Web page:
Tuesday evening, July 28, 2020
Undocumented People Excluded From Pandemic Assistance
A report released Tuesday from two Utah advocacy groups said undocumented people in the state have been excluded from $154 million in emergency assistance during the pandemic. The analysis from Voices For Utah Children and Comunidades Unidas estimates there are at least 79,000 undocumented Utahns, and they haven’t had access to federal or traditional state unemployment benefits. The Utah Department of Workforce Services implemented a rental assistance program for undocumented people, but Maria Montes from Comunidades Unidas said they’re working with cities and nonprofits to create an assistance fund for immigrant communities. Read the full story. — Emily Means
Utah health officials reported 446 new cases of COVID-19 Tuesday. Still, the state’s average for the past week remains in the mid-500s. Officials also announced five more people died due to the disease. All of them were over the age of 65 and either hospitalized or a long-term care facility resident. And while the Hispanic and Latino community is still disproportionately impacted, they no longer account for the most cases. Now, white Utahns make up nearly 40 percent of all COVID-19 cases since the pandemic began. — Ross Terrell
Follow KUER’s coverage of the coronavirus in Utah.
Utahns Come Out Against Federal HEALS Act
Several Utah groups have come out to criticize the federal HEALS Act, which U.S. Senate Republicans introduced Monday. It’s a pandemic stimulus bill, and comes in response to House Democrats’ HEROES Act, which was introduced in May. The bill would send another round of emergency funding to American individuals and families. Utahns Against Hunger said it’s disappointed the act doesn’t further address food insecurity, especially since the weekly $600 in extra pandemic assistance expires this week. And the Utah Health Policy Project said the plan doesn’t provide enough funds for Medicaid coverage. According to the group, nearly 34,000 more Utahns enrolled in Medicaid in recent months, as job losses also often meant losing private insurance. — Caroline Ballard
Did You Just Get A Package Of Random Seeds?
Utahns who have received seed packages in the mail that they did not order are encouraged to turn those over to the Utah Department of Agriculture and Food. Officials said the materials may introduce invasive plant species, and they will work to identify what the seeds are. According to the Better Business Bureau, the seeds are possibly part of a scam originating in China. But the Bureau says it could be more trouble than just receiving seeds, because it means scammers have at least some of your information. People who can’t get their seeds to the department are asked to kill the seeds by baking them at 200 degrees for 40 minutes and then throwing them away. — Caroline Ballard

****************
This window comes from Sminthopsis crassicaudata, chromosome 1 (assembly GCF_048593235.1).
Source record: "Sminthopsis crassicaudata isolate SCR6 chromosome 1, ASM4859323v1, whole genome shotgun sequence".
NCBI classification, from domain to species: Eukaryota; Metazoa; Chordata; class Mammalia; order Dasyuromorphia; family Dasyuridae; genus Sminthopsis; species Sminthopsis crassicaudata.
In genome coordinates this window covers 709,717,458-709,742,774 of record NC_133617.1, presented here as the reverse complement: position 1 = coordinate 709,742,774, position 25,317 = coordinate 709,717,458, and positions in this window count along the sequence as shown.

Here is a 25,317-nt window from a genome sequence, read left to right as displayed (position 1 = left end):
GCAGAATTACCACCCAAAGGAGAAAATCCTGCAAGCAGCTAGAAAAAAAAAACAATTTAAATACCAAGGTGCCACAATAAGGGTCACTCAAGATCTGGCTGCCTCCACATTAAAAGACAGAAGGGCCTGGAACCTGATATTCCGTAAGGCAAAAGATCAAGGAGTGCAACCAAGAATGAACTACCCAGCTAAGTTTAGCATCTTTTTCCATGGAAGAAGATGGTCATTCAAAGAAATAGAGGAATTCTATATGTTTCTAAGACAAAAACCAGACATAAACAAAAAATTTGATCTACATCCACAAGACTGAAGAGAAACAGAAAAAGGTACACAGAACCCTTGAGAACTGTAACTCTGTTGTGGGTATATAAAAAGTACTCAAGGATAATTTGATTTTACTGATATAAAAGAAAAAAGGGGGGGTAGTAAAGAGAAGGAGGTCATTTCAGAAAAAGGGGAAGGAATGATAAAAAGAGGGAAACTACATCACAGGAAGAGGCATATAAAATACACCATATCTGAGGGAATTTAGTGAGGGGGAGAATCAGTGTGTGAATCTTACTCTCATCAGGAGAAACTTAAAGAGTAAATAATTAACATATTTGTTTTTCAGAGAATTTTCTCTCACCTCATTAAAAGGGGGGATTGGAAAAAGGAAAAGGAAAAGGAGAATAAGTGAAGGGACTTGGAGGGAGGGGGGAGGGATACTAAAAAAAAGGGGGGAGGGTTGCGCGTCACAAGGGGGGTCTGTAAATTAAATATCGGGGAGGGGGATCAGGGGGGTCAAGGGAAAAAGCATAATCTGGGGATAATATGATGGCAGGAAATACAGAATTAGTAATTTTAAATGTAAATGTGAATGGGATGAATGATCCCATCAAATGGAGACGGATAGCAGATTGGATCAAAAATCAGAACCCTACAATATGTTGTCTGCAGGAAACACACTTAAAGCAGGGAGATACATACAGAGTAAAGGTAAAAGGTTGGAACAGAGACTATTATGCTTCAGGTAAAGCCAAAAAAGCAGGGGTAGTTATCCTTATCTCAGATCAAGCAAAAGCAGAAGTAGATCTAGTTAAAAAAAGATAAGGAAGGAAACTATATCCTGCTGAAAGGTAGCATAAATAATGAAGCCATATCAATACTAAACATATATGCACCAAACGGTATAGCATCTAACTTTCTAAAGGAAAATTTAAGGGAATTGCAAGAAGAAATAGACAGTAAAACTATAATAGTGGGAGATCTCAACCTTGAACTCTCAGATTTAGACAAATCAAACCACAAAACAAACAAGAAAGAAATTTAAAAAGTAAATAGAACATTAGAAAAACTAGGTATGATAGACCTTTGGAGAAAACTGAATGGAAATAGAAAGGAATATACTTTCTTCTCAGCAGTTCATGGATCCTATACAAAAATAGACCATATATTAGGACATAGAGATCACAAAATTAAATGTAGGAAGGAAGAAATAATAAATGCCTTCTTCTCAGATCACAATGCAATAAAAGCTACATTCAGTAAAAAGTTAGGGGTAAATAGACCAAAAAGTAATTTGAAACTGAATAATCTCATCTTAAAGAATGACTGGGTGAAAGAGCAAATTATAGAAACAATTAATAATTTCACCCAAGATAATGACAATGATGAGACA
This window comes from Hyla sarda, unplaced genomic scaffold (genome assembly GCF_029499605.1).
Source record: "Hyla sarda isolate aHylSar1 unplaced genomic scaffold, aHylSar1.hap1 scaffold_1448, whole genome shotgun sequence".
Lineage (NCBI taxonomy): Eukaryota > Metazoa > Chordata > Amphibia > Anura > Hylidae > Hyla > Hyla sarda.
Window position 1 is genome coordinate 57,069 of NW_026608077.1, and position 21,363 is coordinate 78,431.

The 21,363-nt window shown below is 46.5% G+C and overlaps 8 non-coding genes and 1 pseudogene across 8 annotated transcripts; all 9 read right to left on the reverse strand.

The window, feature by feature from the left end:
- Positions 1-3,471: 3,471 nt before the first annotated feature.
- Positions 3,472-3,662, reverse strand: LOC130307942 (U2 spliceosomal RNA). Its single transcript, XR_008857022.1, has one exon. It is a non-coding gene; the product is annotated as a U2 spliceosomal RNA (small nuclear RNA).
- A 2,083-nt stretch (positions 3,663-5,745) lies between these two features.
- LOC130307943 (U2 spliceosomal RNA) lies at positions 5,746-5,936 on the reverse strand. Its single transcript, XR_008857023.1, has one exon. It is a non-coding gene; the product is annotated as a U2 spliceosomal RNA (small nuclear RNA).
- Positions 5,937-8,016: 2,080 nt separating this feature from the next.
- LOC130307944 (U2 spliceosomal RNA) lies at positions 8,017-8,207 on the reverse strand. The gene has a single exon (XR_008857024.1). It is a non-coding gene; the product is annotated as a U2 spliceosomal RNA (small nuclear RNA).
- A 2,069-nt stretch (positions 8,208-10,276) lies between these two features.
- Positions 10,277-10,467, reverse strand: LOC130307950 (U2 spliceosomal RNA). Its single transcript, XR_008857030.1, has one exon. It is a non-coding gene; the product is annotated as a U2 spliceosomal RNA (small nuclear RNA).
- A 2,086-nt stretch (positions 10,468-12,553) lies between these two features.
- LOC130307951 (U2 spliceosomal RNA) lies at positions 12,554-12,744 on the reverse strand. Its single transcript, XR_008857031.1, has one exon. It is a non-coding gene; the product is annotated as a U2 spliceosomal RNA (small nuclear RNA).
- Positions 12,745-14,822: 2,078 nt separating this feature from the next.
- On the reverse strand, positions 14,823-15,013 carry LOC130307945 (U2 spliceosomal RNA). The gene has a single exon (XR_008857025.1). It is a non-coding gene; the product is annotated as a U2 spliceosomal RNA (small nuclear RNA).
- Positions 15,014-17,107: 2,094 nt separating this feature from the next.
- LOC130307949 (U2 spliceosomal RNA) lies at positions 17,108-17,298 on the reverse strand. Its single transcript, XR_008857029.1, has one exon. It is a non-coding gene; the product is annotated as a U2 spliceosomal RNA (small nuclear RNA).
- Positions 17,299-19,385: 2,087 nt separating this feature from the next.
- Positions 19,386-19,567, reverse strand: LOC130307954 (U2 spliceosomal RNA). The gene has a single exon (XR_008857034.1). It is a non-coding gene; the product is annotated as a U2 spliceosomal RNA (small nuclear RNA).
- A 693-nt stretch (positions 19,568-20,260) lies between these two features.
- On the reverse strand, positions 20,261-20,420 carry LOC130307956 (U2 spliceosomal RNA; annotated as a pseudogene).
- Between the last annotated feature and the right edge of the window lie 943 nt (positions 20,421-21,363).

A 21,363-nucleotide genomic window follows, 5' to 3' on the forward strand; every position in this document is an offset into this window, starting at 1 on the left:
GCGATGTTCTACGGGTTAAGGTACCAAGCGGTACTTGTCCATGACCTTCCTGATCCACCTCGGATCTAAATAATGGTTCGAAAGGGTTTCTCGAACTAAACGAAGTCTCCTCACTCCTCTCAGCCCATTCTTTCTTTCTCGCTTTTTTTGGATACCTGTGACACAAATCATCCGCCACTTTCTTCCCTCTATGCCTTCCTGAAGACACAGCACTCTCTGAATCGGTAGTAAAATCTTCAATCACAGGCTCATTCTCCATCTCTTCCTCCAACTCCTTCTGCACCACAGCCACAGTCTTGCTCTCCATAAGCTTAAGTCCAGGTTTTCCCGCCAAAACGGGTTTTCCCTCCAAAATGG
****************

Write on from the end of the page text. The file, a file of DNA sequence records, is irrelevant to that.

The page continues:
Salt Lake County Expands Grant Program Meant For Small Businesses
Salt Lake County announced Tuesday that it is expanding the criteria for its Small Business Impact Grant Program, which helps businesses affected by the COVID-19 pandemic. Dina Blaes, who oversees regional development in the county, said all businesses in Salt Lake with fewer than 100 employees, and those that have already received federal funding, can qualify for additional grant money. The county still has about $35 million left of funding, and they’re going to keep applications open until they run out of money, according to Blaes. — Jessica Lowell
Free Parking At Salt Lake City Meters Coming To An End
Free parking at meters in Salt Lake City is about to become a thing of the past. The city suspended enforcement of certain parking regulations in March, as a way to encourage downtown residents to stay home to help slow the spread of the coronavirus. But in two weeks, paid parking returns. City officials said it’s an effort to support businesses and ensure customers have somewhere to park. People will have to pay if they park at a meter between 8 a.m. and 8 p.m. Monday through Friday. The city will use the next 14 days to warn people of the upcoming change. — Ross Terrell
Cell Phone Data Being Used To Track COVID-19 Spread
A Utah-based company called Domo is showing public health agencies in the Mountain West where their COVID-19 transmission risk is coming from. The service uses cell phone location data to identify where counties’ and states’ visitors are coming from, and pairs it with data about how bad the local COVID-19 outbreak is there. Public health officials in Southwest Colorado said the tool has shown that at the moment, the most active people in the area are people normally based in Texas, followed by people usually based in Arizona. — Rae Ellen Bichell, Mountain West News Bureau
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